History of Campbell County, Tennessee

Time Line


By Dallas Bogan

Reprinted with Permission from Dallas Bogan. 

     It was on a summer day in the year 1787 that a couple of horsemen stopped on the northern bank of the Holston River. The location was about four miles below the mouth of the French Broad River. Here they halted to survey the picturesque scene which was everywhere about them. It was a scene of such quiet and peace the weary travelers had ever experienced. The dense growth of trees indicated a rich soil, and the numerous springs that bubbled up along the margin of the narrow stream would supply a never-ending supply of pure water for a settlement. Thus, an appropriate site for the home of which these men were in pursuit. Moreover, the summit on which they stood was nature's own location for a fort. Furthermore, without a fort no frontier settlement was in those times safe from the vicious attacks from the Indians.

     There were bothersome times in this vast territory, west of the Alleghenies. The settler who built in this wilderness area put his own life at risk. Most certainly a spring, ford, or a hamlet, or a wooded path among the hills of these lands comprising of Kentucky of Tennessee, had experienced some sort of act of violence from the Indians.

     For nearly twenty years the conflict had been waged; a handful of whites against the Creeks, Choctaws, Cherokees, and Chickasaws. The Cherokee and the Chickasaws were considered the most warlike.

     John Sevier was considered the greatest of all Indian fighters. When he was within striking distance the home of the white man was safe. Since Sevier was not always present the settlers sought additional security in a sturdy barrack of logs erected in the heart of every settlement. The fort, which was first mentioned, was erected on the summit of the ridge overlooking the Holston and was the type of all that were built beyond the Alleghenies.

     At the fort, as I first mentioned, covered a triangular piece of ground of about half an acre. At each corner was a cabin of hewn logs a foot or more square. The ends were morticed, and the logs fitted closely one upon the other, so as to form a wall impenetrable to bullets.

     Two of these cabins were of two stories, the upper story projecting about two feet beyond the lower. This projectory was pierced with portholes, from which the settler could see and keep at bay an enemy should he advance near enough to scale the stockade of set fire top the buildings.

     The stockade filled the foremost spaces between the cabins, and was of timber a foot square and eight feet long, imbedded firmly in the ground. The upper ends were sharpened, and the whole construction set so closely together as to be resistant to small arms. A wide gate hung on stout wooden hinges, and was secured by heavy hickory bars, opened toward a little stream. From it a path led down to one of the many springs along its border.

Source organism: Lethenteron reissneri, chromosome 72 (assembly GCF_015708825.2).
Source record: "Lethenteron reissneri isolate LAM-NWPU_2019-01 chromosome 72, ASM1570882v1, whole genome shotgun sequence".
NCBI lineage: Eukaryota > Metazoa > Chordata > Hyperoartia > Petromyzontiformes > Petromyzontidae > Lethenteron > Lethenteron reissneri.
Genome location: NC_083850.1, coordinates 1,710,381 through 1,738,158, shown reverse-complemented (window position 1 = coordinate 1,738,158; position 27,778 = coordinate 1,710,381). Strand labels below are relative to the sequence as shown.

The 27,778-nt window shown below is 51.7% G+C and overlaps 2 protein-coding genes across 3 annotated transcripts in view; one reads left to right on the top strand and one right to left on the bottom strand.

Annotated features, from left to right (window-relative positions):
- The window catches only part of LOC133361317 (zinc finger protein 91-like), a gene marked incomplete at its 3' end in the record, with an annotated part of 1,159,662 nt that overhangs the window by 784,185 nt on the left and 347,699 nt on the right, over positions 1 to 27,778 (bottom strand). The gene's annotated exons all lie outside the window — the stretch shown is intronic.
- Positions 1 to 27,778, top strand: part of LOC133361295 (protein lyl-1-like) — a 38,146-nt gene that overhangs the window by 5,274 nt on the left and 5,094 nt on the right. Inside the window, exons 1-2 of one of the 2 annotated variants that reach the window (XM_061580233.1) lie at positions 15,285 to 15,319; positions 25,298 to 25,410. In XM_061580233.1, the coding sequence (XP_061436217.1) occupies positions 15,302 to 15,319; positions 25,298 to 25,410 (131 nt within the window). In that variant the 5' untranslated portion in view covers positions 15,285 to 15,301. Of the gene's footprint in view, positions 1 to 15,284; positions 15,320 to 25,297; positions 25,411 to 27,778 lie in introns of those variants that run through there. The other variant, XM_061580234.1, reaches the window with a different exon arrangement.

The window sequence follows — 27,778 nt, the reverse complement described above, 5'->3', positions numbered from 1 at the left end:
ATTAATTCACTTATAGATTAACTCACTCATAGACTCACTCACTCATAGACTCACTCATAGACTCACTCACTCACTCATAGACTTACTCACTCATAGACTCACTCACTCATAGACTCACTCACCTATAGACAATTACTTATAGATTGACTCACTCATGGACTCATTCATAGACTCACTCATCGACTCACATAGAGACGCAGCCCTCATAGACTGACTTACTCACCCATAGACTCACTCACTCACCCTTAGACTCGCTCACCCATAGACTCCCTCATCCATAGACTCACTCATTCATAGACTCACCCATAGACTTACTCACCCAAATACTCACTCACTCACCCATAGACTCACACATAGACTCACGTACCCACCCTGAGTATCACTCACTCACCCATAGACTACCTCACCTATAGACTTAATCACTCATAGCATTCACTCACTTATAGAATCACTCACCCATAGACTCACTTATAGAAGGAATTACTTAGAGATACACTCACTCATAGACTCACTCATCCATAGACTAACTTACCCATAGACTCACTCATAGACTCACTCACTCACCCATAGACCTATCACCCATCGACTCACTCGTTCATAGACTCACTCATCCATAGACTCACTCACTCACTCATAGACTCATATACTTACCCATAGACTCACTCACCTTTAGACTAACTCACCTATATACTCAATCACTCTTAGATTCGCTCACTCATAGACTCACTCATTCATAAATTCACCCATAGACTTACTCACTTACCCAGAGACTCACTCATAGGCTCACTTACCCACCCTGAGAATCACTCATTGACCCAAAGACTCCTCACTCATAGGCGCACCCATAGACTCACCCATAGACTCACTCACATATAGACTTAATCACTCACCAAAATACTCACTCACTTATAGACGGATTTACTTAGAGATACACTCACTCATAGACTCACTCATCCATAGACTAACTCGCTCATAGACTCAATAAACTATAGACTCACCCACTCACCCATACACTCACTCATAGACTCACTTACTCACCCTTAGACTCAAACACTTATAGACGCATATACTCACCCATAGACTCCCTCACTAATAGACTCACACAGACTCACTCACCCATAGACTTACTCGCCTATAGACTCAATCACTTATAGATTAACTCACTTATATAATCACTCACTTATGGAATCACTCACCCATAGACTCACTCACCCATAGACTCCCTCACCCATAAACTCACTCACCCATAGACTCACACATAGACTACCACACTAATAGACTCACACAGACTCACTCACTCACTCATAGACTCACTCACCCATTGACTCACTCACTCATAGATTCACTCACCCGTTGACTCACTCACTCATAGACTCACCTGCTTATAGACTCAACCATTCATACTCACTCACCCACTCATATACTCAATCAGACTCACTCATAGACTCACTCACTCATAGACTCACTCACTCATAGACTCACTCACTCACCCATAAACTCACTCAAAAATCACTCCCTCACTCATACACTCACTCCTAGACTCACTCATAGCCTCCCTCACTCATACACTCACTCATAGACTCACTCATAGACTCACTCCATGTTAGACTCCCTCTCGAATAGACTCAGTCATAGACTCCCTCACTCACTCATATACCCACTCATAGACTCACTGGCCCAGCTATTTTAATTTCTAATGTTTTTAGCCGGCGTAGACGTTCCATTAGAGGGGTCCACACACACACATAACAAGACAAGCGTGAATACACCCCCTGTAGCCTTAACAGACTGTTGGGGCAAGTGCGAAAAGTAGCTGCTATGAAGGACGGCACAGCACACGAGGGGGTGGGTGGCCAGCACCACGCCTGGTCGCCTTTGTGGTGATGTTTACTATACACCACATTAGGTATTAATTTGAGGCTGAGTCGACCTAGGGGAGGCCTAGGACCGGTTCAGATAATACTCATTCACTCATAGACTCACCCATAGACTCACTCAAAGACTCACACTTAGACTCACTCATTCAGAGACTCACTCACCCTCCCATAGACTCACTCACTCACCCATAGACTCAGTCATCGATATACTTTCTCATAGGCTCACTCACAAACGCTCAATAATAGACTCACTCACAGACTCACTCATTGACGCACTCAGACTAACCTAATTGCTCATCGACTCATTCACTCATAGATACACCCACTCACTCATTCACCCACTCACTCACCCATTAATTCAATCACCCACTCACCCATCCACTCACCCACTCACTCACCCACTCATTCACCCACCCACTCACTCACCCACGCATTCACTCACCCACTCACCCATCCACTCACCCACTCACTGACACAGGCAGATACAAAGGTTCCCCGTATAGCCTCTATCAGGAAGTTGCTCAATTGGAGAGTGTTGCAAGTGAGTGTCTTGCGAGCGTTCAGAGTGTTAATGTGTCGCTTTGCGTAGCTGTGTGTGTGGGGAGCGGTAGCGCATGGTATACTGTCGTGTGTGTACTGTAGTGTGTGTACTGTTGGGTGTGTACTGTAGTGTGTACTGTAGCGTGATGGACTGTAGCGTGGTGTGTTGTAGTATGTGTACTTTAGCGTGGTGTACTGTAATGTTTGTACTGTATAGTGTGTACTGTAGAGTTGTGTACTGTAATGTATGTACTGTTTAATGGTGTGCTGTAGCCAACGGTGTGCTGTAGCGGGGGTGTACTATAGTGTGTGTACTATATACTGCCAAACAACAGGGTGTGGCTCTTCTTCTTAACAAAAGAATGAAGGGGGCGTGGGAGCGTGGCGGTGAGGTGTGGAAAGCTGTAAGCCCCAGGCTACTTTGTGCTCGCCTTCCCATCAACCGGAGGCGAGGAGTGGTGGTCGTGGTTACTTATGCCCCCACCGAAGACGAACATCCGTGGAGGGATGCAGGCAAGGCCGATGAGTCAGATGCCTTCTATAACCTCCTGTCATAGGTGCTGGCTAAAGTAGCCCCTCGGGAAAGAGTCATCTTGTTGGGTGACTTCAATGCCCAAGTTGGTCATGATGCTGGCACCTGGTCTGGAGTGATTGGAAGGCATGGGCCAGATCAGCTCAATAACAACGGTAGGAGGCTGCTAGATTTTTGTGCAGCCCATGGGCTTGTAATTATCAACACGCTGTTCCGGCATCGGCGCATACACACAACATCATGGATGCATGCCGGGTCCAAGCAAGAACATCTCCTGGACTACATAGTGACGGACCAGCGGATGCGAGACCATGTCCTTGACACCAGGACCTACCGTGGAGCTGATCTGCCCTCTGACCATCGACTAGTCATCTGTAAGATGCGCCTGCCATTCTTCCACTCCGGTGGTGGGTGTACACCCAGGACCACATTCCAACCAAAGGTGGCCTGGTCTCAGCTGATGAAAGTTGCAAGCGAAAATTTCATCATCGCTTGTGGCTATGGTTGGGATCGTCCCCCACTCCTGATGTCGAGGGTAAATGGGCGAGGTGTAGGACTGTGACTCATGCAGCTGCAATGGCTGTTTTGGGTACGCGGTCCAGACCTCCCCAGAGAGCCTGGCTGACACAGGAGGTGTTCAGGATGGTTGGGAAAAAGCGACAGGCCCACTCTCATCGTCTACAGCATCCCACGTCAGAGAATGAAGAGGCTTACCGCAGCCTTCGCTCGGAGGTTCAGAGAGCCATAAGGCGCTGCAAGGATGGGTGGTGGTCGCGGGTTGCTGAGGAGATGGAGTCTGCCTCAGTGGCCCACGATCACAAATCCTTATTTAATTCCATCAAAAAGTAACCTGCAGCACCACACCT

The fort was certainly of a rude structure, and not very impressive in appearance, but it was all in all invincible to any attacks from such aimless warriors as the Indians, unless they should come upon in overpowering numbers, or by a customary siege to starve out the garrison.

     The fort at Knoxville was built by two Revolutionary War veterans -- James White and James Conner, from Iredell County, North Carolina. These two men thus laid the foundation of the future capital of Tennessee. The two and their comrades cut down the trees about the barrack, and cleared the ground of stumps to prevent them from becoming hiding places for the Indians. They thus cleared the land and planted the corn, and then left for their families. They returned with them the same year, and with the family of another Revolutionary soldier, took up their residence in the fort; thus began the first settlement at this remote outpost of civilization.

     They were in the heart of the primitive forest, and the life they led was of the most primitive description. Pounded corn was their only bread; their only meat and game brought down by their rifles. they pounded flax, and this the women made into garments; the men had scarcely clothing other than the deerskin leggings and hunting shirts of the Indians. However, they did live long here long. Emigration was rolling rapidly westward, and soon other settlers came about them. Among them were some whose names have gone down in a casual mention in history. One of these gallant men was John Adair, the patriotic tax collector (entry-taker) of the district of Washington, now the whole State of Tennessee.

     Another settler who built his cabin a few miles from the fort at Knoxville was James Cosby, an old Indian fighter. He was one of the most trusted of John Sevier's lieutenants. He headed the little expedition which invaded North Carolina and rescued Sevier, when Sevier was under the ban of outlawry, and being tried for his life by a hostile invasion of the mother state, North Carolina.

     Knoxville, the first capitol of Tennessee, grew slowly; it did not, like some western towns, flourish in a single moment of time. Its progress was more normal, unlike some western towns, and increased by moderate stages. First came the rude cabin of hewn logs with puncheon floor and unglazed windows. Then, at the end of half a decade, a frame building was constructed. This was the Governor's house, and it stood alone in its glory for another half-decade. But soon after 1796, when commenced the long reign of John Sevier. This era brought to the entire frontier peace, security, and flourishing prosperity. thus, the whole town developed into clapboards and before long displayed itself in dingy bricks and mortar. This prosperous period of time found dwellings and public buildings rapidly being erected.

Time Line

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